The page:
Monday, June 11, 2007

The Economics of Holiday Economics

Ever since President Gloria Macapagal Arroyo issued a proclamation of moving the holiday to Friday if a holiday falls on a Saturday or to Monday if a holiday falls on a Sunday for the purpose of enabling government and private employees to enjoy a three day weekend holiday, has been met with mixed reactions from the different sectors. While holiday economics has been praised for boosting domestic tourism, more retail sales due to people going to the malls to shop and for encouraging more quality time among members of the family, Some businessmen are complaining over lost productivity and having to pay their employees sudden overtime pay and having to re adjust their schedules to due erratics declarations in the past. Although this problems have been addressed by the releasing the schedules of holidays in advance this year. But not everyone pays attention to the schedules released ahead of time.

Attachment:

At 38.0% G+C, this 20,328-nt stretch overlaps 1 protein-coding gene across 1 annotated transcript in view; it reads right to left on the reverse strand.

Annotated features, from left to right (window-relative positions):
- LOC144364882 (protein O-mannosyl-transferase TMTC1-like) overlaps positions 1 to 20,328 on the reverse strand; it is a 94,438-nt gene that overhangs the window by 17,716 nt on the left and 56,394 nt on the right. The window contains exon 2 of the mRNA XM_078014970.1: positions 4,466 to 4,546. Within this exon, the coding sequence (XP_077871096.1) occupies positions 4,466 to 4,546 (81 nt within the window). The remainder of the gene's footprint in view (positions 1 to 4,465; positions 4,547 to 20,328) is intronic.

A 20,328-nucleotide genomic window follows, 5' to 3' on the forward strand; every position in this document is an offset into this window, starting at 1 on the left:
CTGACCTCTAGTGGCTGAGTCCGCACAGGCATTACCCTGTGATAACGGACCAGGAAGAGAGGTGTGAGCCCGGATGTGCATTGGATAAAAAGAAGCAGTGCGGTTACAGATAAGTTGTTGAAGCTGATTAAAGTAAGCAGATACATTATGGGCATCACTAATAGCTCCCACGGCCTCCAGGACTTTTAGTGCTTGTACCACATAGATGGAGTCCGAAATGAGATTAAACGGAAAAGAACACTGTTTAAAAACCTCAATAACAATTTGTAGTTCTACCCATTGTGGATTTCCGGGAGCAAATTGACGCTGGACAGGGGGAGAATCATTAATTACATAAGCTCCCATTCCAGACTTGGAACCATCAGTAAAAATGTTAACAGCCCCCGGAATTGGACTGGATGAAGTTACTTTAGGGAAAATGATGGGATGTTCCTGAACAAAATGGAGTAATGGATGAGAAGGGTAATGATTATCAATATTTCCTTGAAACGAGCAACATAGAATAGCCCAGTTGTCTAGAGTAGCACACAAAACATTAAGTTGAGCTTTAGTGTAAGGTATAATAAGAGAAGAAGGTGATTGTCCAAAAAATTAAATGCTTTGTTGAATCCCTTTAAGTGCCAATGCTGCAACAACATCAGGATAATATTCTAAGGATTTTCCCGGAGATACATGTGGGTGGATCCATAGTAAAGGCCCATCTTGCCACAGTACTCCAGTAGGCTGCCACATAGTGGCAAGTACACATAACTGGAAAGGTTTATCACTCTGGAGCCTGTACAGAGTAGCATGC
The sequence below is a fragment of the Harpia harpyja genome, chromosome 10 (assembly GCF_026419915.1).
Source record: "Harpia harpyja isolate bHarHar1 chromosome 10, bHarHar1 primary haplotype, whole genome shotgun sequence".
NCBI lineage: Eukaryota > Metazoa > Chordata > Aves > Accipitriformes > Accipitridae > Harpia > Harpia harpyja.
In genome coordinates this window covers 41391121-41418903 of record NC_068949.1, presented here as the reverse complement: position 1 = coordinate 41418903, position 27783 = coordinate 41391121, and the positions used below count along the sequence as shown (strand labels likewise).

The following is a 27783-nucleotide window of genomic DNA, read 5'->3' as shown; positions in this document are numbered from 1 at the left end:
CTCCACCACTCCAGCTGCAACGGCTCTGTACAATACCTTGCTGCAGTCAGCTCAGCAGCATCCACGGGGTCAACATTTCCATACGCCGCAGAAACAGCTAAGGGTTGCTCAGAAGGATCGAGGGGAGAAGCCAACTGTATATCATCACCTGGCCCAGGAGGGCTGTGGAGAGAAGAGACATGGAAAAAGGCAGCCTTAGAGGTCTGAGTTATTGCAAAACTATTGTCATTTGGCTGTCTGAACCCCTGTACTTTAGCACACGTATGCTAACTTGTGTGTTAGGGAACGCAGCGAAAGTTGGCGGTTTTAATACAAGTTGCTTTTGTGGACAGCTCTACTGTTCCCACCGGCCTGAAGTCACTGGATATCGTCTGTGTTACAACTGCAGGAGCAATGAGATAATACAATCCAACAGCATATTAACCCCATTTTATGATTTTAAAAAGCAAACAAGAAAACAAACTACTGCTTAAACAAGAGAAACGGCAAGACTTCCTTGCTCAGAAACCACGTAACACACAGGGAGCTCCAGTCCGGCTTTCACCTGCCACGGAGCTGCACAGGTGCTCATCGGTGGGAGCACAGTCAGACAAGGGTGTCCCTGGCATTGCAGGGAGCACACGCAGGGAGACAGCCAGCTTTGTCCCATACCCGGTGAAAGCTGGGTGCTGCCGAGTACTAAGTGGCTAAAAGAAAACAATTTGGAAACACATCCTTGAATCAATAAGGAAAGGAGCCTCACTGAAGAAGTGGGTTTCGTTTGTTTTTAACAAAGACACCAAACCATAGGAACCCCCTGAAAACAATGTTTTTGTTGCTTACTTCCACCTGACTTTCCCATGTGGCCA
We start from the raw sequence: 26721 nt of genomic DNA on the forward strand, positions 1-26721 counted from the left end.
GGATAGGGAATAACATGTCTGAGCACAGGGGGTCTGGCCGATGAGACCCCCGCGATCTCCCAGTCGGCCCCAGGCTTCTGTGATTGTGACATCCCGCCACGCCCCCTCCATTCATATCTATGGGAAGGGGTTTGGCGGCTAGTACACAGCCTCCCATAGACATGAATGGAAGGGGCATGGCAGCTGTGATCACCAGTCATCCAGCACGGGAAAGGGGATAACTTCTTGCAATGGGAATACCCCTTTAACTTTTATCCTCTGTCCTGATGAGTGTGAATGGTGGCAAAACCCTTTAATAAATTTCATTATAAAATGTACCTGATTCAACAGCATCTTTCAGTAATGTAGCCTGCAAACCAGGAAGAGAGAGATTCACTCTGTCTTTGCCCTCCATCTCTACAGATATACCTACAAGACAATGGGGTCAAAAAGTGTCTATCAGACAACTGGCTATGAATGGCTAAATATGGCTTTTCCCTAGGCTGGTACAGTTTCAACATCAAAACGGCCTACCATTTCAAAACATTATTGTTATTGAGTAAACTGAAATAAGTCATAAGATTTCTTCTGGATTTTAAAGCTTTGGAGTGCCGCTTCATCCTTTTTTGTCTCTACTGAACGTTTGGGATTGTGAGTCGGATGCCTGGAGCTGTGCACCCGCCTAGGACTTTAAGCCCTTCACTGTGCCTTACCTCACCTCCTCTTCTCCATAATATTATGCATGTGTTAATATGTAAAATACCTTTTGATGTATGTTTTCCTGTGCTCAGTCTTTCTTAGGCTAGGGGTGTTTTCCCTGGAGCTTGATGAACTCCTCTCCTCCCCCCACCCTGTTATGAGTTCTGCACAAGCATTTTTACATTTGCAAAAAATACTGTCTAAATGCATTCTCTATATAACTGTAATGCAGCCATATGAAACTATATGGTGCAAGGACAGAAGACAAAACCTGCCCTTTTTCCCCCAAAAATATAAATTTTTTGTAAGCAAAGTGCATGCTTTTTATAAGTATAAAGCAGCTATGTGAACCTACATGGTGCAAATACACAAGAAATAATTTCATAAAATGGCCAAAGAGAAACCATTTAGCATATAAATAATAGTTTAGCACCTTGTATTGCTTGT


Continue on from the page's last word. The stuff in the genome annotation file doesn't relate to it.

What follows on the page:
And according to the National Statistical Coordination Board (NSCB), figures showed that business in tourism and retail industries increased by 10 percent as a result of the long weekends, our economy would actually experience a 3.5-percent growth, in terms of gross domestic product (GDP). Those are pretty impressive stats if they are to be believed. As a part time employee and business owner in the manufacturing sector myself. The employee part of me love the long weekends since it gives me more time to relax and spend time with my family. But the businessman in me also finds it hard to suddenly adjust to the schedule of moving the holiday from June 12 to June 11 for the celebration of Independence day especially if there is a scheduled delivery already planned weeks before. Suddenly finding myself having to pay overtime salary just to keep things on schedule. There are also gainers in the long weekends. Long holidays means more employees will go back to their respective provinces thus resulted in a marked increase in inter regional travel and stirring economic activities in the countryside. The long holidays also means big business for players in the transportation industry especially provincial buses and ferries which have reported significant increases in trips.

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